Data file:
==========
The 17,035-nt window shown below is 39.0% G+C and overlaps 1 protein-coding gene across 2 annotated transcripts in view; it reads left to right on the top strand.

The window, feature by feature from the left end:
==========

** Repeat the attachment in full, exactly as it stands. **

The 17,035-nt window shown below is 39.0% G+C and overlaps 1 protein-coding gene across 2 annotated transcripts in view; it reads left to right on the top strand.

The window, feature by feature from the left end: